I originally wrote this list in November of 2013, towards the end of what I will always refer to as The Big Trip. I dug it up a few weeks ago, as I prepared for my next adventure, a mini Big Trip, if you will.
But I wrote this before The Big Trip was even over, before I could comprehend the impact that these lessons would have, and before I could see the many more insights that would come from the experience. It was before I knew that the last three years would be the most challenging, fun, emotional, and adventurous years of my life.
They've been like a really good yoga class - the kind that totally kicks your ass but leaves you wanting more. The kind that makes you think, for a moment, that maybe you shouldn't have come in the first place; you picture yourself perched on that cozy couch, how you could have just stayed there, none the wiser to all this opening and growth. You sometimes curl up into child's pose and just breathe and forget everything that's happening in the rest of the room, but then you dig deep to find that determination inside yourself again and hop back up to join the gang in Warrior II and see just how powerful you are.
It's the kind of class that leaves your muscles feeling sore and battered, an uncomfortable sign that they're getting stronger. It's the kind you walk out of feeling simultaneously exhausted and exhilarated – elated that you showed up on your mat, and certain you’ll be back for more.
You know, that kind of class.
But before all that, nearly three years ago, I wrote this list in a quiet wood-paneled room, in an otherwise empty hotel, in the mountains of Switzerland...
Things I learned while traveling:
1. You can only wave your hands in front of so many antique-looking faucets before learning to look for a foot pedal.
2. Email and facebook are pretty boring before about 2pm Europe time, because nobody I know is awake yet.
3. I really need a certain amount of “me” time to remain at all pleasant around other people.
4. I was taking my very comfortable and gigantic bed for granted, and I will never do so again.
5. European servers will never just bring you the bill, you have to pretty much chase them down for it; they’ll certainly never drop it off while you’re still eating and say “no rush.”
6. I have to unpack my bag completely to get any one item out of it.
7. By the time I’ve gotten through the airport rigmarole and am actually boarding a plane, I’ve forgotten which city I am currently in.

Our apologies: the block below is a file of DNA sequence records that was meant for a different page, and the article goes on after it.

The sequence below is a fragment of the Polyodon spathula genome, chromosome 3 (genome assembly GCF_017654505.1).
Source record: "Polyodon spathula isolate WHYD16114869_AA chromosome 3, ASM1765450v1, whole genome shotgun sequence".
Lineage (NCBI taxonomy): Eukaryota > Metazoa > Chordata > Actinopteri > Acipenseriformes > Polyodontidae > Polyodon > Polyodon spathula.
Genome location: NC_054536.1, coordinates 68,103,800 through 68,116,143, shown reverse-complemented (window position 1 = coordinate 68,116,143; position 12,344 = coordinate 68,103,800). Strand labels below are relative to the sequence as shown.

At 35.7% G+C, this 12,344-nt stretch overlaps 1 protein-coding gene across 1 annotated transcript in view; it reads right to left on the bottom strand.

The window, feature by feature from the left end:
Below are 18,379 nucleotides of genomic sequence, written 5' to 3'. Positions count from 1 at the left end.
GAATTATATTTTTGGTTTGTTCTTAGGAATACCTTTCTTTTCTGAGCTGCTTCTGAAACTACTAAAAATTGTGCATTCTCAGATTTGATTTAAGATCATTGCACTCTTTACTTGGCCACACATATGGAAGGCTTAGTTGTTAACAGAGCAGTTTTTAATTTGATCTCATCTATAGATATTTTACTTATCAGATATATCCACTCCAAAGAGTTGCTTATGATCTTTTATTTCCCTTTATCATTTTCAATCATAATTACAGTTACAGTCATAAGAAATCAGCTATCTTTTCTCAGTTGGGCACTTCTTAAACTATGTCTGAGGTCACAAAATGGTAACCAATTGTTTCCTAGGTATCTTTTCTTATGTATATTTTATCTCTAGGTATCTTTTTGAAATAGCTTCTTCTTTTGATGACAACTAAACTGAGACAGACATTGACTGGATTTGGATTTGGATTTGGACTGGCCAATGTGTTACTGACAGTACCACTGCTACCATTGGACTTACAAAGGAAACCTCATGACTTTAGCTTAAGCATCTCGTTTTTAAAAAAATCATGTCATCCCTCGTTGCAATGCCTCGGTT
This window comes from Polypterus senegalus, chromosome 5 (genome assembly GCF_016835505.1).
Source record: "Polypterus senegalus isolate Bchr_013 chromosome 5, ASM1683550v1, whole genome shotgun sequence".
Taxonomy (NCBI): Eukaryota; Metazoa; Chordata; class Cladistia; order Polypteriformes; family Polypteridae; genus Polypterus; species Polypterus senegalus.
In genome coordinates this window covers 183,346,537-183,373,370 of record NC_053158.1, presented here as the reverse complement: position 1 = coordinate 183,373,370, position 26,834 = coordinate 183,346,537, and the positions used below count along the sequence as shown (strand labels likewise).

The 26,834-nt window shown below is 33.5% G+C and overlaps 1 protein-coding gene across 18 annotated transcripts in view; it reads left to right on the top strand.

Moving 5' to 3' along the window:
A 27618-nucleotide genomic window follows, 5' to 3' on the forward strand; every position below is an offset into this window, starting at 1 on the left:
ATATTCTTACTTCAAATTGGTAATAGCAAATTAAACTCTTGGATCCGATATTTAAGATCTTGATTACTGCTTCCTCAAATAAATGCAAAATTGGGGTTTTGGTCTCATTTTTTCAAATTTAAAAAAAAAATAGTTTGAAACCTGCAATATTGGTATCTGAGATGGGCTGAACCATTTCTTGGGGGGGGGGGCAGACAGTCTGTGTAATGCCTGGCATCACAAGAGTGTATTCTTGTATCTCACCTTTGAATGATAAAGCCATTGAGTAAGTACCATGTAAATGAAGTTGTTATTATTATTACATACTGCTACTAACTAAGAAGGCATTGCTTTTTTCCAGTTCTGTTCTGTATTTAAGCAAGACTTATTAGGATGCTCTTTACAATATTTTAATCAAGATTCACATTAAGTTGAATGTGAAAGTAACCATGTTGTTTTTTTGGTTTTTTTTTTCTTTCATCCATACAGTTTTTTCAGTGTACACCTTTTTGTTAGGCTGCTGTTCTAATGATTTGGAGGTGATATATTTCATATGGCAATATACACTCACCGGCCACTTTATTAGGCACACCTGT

8. It’s easier than you think to forget what day it is. And sometimes, what month it is. And sometimes, what country you’re in.
9. iPhone has not, in fact, taken over the entire world.
10. I love napping.
11. It’s even harder than you think to stop caring what other people think, no matter how far away you go.
12. Leaving a city is an interesting way to see which friends you keep in touch with; sometimes it’s not who you think.
13. Eventually, it’s time to go home.
14. We try to fit others and ourselves into a lot of “boxes,” but in fact there are no boxes. We create them to feel better, perhaps, to create our identity and to think we know who we (and others) are.
15. I do not fit in the box I used to put myself into, and it is a huge personal challenge to jump out of this box and build my life from the a la carte menu.
16. I have an above-average sense of direction.
17. My laptop (Slice) is the best travel companion I could have asked for, and bringing her was the best packing decision I made.
18. Google Translate is your friend.
19. Google Maps is your even better friend.
20. I really love peanut butter.
21. Belgian boys are the cutest.
22. You can’t plan a trip like this.
And on my first stop of this mini Big Trip - after a day of working and adventuring around Seattle - I’ve come back to my lakeside perch to write to you, and re-read this list. It transports me back in time to when all of this was new to me, to when I was just learning how I travel and that life didn’t have to look a certain way. And I see how some of these lessons completely shaped the next three years of my life, and delivered me right to this moment. And how this trip has the potential to have a similar impact.